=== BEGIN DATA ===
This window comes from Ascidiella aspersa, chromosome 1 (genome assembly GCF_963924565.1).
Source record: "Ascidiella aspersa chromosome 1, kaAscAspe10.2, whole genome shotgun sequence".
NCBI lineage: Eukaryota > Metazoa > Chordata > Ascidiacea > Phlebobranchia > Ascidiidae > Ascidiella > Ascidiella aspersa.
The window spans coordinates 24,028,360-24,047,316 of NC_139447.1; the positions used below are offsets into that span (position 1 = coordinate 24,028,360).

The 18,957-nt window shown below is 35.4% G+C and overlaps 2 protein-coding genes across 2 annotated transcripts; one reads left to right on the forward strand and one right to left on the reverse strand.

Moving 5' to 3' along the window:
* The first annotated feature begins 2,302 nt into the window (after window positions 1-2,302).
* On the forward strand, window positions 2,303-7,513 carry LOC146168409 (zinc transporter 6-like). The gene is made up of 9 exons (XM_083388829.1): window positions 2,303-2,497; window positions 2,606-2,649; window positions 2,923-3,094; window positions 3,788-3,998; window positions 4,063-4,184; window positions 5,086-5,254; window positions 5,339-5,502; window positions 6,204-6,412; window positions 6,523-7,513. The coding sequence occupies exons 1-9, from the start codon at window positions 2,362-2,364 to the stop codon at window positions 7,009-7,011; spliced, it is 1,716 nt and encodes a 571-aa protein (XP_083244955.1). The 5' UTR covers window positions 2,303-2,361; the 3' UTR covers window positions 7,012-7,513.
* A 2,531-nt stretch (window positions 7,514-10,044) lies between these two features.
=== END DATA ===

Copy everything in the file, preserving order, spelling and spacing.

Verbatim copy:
This window comes from Ascidiella aspersa, chromosome 1 (genome assembly GCF_963924565.1).
Source record: "Ascidiella aspersa chromosome 1, kaAscAspe10.2, whole genome shotgun sequence".
NCBI lineage: Eukaryota > Metazoa > Chordata > Ascidiacea > Phlebobranchia > Ascidiidae > Ascidiella > Ascidiella aspersa.
The window spans coordinates 24,028,360-24,047,316 of NC_139447.1; the positions used below are offsets into that span (position 1 = coordinate 24,028,360).

The 18,957-nt window shown below is 35.4% G+C and overlaps 2 protein-coding genes across 2 annotated transcripts; one reads left to right on the forward strand and one right to left on the reverse strand.

Moving 5' to 3' along the window:
* The first annotated feature begins 2,302 nt into the window (after window positions 1-2,302).
* On the forward strand, window positions 2,303-7,513 carry LOC146168409 (zinc transporter 6-like). The gene is made up of 9 exons (XM_083388829.1): window positions 2,303-2,497; window positions 2,606-2,649; window positions 2,923-3,094; window positions 3,788-3,998; window positions 4,063-4,184; window positions 5,086-5,254; window positions 5,339-5,502; window positions 6,204-6,412; window positions 6,523-7,513. The coding sequence occupies exons 1-9, from the start codon at window positions 2,362-2,364 to the stop codon at window positions 7,009-7,011; spliced, it is 1,716 nt and encodes a 571-aa protein (XP_083244955.1). The 5' UTR covers window positions 2,303-2,361; the 3' UTR covers window positions 7,012-7,513.
* A 2,531-nt stretch (window positions 7,514-10,044) lies between these two features.